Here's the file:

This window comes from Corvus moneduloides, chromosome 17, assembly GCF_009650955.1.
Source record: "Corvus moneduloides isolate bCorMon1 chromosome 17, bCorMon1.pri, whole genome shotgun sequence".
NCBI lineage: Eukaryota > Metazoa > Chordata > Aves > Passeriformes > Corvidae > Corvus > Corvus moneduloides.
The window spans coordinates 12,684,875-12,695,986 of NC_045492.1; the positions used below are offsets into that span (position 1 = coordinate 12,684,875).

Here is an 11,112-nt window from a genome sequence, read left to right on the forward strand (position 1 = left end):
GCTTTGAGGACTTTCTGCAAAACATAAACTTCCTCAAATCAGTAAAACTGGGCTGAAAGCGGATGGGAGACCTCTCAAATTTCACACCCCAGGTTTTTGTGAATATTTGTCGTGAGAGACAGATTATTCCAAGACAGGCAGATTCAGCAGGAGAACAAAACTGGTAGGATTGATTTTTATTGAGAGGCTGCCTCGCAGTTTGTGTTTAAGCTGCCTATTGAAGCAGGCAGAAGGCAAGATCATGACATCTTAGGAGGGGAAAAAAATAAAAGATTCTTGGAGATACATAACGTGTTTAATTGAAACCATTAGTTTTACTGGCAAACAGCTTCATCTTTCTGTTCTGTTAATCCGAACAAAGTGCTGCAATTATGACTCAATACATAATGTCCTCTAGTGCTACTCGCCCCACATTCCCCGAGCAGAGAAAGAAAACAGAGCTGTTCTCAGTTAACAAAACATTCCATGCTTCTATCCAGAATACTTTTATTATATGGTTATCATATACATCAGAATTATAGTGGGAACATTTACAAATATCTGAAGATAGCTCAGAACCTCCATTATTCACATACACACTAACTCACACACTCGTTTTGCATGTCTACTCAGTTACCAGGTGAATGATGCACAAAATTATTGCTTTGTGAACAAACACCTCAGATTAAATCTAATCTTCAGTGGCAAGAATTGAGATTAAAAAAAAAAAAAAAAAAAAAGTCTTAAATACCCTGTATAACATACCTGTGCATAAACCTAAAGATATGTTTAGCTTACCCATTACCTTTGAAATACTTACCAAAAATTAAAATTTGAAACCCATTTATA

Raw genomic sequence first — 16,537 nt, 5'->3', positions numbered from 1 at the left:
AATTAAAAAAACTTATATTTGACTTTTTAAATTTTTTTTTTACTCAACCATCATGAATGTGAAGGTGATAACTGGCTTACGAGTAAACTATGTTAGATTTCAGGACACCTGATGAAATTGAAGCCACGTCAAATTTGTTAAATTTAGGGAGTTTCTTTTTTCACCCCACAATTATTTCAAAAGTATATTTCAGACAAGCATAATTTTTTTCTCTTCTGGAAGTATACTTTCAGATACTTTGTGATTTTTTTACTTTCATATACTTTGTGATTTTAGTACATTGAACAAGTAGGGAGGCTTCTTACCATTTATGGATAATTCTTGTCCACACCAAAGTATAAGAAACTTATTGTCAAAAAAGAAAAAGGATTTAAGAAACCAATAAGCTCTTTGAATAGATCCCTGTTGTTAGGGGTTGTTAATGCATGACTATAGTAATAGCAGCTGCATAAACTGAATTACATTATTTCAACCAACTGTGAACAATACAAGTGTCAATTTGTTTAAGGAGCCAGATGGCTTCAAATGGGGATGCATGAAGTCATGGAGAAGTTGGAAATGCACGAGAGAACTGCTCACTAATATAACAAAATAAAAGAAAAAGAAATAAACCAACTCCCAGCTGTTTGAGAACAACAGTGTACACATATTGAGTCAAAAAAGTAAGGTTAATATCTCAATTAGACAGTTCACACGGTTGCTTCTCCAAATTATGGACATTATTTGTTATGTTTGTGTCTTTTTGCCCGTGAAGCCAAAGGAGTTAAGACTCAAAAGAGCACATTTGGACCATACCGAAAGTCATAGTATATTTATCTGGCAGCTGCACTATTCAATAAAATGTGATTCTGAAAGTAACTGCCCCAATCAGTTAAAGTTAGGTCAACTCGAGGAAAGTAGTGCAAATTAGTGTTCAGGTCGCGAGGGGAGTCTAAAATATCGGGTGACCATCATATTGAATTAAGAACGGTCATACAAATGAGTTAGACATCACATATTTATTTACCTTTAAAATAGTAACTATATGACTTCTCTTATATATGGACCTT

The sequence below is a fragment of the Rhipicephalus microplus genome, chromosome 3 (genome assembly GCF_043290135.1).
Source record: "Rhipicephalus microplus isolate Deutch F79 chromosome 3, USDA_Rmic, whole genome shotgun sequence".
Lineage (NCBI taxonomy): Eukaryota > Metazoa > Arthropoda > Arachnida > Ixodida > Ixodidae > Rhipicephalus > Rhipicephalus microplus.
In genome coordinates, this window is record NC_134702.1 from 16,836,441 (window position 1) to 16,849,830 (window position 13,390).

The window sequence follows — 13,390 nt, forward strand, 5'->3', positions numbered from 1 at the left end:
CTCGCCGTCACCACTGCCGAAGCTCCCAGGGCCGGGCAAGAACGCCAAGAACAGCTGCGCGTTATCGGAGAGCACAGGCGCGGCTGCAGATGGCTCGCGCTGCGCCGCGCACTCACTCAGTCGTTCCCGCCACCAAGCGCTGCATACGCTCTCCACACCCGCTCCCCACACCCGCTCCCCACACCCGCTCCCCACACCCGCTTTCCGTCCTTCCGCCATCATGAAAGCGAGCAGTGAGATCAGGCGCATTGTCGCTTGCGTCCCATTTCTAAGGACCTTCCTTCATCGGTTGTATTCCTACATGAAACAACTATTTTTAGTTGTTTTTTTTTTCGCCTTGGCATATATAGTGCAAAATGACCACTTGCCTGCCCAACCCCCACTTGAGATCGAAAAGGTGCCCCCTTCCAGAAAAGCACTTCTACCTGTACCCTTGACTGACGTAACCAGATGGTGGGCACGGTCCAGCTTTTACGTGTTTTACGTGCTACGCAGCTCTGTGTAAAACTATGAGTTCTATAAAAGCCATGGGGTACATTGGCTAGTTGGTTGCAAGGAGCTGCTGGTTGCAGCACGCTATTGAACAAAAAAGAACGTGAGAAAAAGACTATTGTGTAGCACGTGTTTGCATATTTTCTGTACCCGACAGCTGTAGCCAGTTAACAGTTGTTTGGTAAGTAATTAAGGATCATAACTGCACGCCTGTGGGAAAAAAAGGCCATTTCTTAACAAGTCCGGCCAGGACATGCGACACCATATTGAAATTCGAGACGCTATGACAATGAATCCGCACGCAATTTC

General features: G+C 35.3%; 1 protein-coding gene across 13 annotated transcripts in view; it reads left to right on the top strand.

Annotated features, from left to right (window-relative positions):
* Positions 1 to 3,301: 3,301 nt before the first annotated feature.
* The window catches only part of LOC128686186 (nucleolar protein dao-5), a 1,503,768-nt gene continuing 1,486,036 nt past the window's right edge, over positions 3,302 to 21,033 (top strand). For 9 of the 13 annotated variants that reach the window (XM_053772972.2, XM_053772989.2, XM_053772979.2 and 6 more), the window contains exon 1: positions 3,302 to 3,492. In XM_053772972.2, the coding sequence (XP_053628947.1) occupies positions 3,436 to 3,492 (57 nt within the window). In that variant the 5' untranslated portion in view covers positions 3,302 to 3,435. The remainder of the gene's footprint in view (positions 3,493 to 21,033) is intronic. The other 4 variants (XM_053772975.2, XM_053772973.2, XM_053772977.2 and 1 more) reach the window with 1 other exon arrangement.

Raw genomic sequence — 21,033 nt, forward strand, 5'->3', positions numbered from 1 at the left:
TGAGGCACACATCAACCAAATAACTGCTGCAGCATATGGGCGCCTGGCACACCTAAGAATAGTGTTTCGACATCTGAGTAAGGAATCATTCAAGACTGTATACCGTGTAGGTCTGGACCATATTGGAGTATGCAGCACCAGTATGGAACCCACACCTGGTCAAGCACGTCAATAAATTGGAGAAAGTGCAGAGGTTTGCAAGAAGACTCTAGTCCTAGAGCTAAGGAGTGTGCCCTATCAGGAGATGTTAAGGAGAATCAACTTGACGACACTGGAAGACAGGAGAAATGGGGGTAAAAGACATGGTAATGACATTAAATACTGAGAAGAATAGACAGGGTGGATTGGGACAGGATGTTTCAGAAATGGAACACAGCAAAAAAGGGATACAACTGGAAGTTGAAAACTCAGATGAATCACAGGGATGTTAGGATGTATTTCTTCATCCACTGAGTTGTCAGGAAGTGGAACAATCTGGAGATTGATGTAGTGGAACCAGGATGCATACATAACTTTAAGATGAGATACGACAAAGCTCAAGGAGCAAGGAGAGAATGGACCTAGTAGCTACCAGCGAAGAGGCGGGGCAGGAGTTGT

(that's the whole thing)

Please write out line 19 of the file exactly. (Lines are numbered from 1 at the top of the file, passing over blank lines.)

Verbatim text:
Raw genomic sequence — 21,033 nt, forward strand, 5'->3', positions numbered from 1 at the left: